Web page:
Photovoltaic (solar power) systems are components designed to convert light (usually sunlight) into electrical power. PV systems may be configured in one of five ways:
1) Grid tied and battery storage
2) Grid tied without
3) Off-grid and battery storage for both AC and DC appliances
4) Off-grid and battery storage for DC only appliances
5) Off-grid without a battery (system direct)
A PV array is comprised of multiple photovoltaic modules, or solar panels, which convert solar radiation into usable direct current. A very basic photovoltaic system in the US, intended for residential, commercial, or industrial use, typically has one or more solar panels, a DC to AC power converter, hardware for supporting and mounting the solar panels, and electrical wiring. It may also include other task-specific accessories to meet the owner's specific needs, such as a battery system and chargers, or revenue grade metering (generally necessary for participation in solar and other renewable energy tax incentive or sell back programs, or for receiving grid credits.) In some countries, grid ties and metering are mandatory.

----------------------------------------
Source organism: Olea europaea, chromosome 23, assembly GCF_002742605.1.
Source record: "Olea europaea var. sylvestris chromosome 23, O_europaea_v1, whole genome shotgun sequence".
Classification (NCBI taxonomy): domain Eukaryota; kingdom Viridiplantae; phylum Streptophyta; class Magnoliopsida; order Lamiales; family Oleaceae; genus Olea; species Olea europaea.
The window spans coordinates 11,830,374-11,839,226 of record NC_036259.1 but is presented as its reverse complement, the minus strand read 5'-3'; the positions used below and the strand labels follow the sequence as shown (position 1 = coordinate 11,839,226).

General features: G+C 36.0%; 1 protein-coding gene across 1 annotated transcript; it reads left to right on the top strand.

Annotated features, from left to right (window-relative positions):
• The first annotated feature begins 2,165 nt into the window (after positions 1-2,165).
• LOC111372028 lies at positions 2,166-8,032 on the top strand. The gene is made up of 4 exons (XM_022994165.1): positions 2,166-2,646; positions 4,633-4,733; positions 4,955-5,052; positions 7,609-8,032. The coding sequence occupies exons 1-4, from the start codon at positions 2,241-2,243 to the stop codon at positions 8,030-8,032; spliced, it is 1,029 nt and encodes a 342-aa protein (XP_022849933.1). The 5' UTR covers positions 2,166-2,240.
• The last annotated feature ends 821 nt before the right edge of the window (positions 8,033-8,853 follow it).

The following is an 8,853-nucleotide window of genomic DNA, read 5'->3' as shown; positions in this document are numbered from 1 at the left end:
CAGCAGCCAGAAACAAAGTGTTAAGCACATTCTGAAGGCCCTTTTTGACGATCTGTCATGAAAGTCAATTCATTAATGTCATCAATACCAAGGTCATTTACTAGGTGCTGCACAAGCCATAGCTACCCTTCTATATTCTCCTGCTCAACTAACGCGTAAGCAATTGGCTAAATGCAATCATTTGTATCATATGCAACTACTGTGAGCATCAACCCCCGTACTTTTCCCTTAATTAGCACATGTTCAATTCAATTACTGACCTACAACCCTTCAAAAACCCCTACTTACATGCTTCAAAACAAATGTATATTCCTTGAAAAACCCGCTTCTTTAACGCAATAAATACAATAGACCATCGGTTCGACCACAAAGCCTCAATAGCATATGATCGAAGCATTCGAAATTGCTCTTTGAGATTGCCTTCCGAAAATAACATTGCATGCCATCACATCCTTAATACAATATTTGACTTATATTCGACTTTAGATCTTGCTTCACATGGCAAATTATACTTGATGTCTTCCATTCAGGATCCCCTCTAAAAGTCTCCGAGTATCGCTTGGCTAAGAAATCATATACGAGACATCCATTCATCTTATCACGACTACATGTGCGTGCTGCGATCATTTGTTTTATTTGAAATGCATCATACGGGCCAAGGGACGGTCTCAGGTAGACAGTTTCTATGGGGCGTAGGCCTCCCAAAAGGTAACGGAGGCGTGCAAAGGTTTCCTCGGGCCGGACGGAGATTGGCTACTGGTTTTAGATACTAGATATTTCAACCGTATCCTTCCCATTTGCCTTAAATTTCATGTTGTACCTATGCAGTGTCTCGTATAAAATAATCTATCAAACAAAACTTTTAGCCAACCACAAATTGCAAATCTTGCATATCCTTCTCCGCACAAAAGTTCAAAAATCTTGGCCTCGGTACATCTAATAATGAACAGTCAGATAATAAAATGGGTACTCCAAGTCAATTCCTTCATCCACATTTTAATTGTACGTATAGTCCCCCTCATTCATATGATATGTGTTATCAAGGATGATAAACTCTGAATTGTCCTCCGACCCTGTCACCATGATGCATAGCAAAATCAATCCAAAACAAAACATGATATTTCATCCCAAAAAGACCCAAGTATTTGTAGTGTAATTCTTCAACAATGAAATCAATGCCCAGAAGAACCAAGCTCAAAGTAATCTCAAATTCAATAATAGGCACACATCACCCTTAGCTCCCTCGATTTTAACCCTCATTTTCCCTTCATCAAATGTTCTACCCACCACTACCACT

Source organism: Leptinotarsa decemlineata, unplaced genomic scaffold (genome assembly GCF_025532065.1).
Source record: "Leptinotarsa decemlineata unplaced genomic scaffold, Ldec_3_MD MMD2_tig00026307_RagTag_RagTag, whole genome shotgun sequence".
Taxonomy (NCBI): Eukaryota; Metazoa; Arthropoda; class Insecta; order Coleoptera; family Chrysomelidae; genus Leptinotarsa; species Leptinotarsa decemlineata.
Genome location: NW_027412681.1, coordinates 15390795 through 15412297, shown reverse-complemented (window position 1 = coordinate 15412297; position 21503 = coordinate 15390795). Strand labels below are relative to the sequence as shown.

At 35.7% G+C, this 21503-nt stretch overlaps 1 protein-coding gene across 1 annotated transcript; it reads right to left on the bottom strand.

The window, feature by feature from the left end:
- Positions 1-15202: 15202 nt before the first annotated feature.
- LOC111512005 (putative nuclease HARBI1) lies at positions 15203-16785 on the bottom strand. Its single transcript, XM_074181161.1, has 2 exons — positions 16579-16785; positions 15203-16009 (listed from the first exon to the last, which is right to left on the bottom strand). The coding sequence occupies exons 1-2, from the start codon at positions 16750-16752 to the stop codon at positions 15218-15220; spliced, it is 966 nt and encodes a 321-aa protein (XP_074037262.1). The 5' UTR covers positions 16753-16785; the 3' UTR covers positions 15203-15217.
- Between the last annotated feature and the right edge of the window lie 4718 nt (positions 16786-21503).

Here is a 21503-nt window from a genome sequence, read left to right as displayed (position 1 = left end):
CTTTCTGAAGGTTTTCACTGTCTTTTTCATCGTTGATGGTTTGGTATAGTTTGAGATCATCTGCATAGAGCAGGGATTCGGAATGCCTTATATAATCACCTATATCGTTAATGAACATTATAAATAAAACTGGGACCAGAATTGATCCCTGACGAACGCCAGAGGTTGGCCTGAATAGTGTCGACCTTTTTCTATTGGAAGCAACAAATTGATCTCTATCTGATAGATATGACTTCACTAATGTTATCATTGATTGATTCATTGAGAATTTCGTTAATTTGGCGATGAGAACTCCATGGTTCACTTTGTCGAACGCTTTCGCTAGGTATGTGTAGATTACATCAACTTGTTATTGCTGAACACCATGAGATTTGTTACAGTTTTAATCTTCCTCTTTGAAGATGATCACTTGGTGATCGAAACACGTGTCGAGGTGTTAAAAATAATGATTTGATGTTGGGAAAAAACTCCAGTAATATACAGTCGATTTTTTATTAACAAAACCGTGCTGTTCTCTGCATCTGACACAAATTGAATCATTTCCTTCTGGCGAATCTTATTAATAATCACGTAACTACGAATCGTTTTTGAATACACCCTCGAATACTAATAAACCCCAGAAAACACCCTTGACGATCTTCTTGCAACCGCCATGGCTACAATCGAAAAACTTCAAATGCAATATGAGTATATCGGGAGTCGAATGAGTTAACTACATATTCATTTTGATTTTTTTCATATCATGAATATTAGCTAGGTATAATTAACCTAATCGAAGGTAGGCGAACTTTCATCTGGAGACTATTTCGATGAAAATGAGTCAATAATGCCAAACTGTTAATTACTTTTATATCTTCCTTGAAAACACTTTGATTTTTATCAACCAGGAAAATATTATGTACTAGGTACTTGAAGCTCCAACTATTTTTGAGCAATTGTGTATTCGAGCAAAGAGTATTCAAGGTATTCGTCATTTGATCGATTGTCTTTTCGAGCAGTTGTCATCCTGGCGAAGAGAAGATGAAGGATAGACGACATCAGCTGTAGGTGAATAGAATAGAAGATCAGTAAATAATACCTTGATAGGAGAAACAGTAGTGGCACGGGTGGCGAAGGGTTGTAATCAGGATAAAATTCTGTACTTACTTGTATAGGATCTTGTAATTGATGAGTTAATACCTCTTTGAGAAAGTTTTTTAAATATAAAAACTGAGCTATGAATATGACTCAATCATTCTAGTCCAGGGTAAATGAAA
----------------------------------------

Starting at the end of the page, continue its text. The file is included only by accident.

The number of solar modules in the array determines the total DC output of a PV system. The converter governs the amount of AC wattage that is distributed for use. Any difference in DC output and AC usage could be stored in a battery or used to run a DC device.
Our Solar Powered Timeline
The history of solar power dates back to the 7th century BC when people first used lenses to magnify and focus sunlight to light their fires.